In August, the National Highway Traffic Safety Administration (NHTSA) released their proposed Corporate Average Fuel Economy (CAFE) Standards for new passenger cars and light trucks produced between 2027 and 2032, and heavy-duty pickup trucks and vans produced between 2030 and 2035. Landmark filed a regulatory comment on October 12 challenging these onerous regulations.
NHTSA is seeking to increase fuel efficiency standards for passenger cars by 2% each year, for light trucks by 4% each year, and for heavy-duty trucks and vans by 10% each year. NHTSA believes doing so will benefit consumers by reducing expenditures on gas, and the nation, by reducing harmful emissions of greenhouse gases and improving energy conservation efforts. There are several problems with this proposed regulation, which we discuss in our comment.
First and most importantly, the regulation is unlawful. NHSTA uses a metric known as Social Costs of Greenhouse Gases, (SC-GHGs) in support their cost-benefit analyses of this program. However, the SC-GHG metric was created by a quasi-agency with no valid authority, the Interagency Working Group (IWG). The IWG was created by Executive Order in 2021 and functions as an agency, despite not being a product of Congress. NHSTA’s proposed regulation uses the SC-GHG which was never submitted properly under the comment and notice period, as laid out by the Administrative Procedures Act (APA). Landmark argues that because the SC-GHG was created and implemented outside the APA process, it is unlawful, and therefore any regulation promulgated utilizing this metric is also unlawful and must be rescinded.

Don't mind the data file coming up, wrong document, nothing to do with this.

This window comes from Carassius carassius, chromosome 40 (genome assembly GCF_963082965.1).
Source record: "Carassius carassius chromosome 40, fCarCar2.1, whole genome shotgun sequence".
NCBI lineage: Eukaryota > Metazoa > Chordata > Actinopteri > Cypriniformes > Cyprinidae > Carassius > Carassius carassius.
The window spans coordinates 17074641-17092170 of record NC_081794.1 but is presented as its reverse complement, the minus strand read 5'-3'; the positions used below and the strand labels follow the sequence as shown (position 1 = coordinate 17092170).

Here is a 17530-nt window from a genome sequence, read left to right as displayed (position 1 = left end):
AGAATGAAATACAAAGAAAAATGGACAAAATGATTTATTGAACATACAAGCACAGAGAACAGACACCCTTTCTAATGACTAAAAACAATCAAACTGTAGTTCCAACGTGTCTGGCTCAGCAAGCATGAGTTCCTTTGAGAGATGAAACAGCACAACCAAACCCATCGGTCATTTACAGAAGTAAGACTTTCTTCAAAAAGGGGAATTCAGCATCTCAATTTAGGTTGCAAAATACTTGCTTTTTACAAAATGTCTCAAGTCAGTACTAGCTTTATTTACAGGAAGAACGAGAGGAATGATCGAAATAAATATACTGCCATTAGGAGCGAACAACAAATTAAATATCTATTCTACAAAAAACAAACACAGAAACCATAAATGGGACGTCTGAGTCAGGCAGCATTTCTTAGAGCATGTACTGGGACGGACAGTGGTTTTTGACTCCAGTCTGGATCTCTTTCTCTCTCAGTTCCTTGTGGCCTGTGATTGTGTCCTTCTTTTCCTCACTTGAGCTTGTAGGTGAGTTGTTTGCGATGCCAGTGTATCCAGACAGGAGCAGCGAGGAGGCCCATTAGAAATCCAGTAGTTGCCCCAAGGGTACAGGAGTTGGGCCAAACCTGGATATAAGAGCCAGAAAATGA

Landmark’s comment also raises a number of economic problems with the proposed regulation. NHTSA admits that the regulation would bring consumers of passenger cars a net cost of at least 5.1 billion dollars. The price of greater fuel efficiency in Fords, Chevys, and Hondas will be paid by consumers at the dealership and used car lots. It is also likely this estimate is too conservative. As Landmark notes in the comment, NHTSA did not bother to consider the opportunity costs of greater fuel efficiency. Consumers will have to sacrifice other features such as trunk space or spare tires for greater fuel efficiency.
The regulation also imposes massive costs on manufacturers in the form of non-compliance penalties. Automotive manufacturers have already stated that this regulation is completely unreasonable and beyond their ability to comply with. As is such, they have stated that they will face as much as 14 billion dollars in fines for failing to meet the fuel efficiency standards for each year. This can only be construed as NHTSA attempting to pick winners and losers in the economy. NHTSA has encouraged manufacturers to consider increasing production of electric vehicles (EV) in order to avoid these hefty fines. This appears to be yet another attempt to select EVs as the technology of the future by bureaucratic fiat rather than free market forces.
Given the legal problems and enormous economic impacts of this regulation, Landmark has requested the proposed rule be immediately rescinded.
Read Landmark’s regulatory comment here
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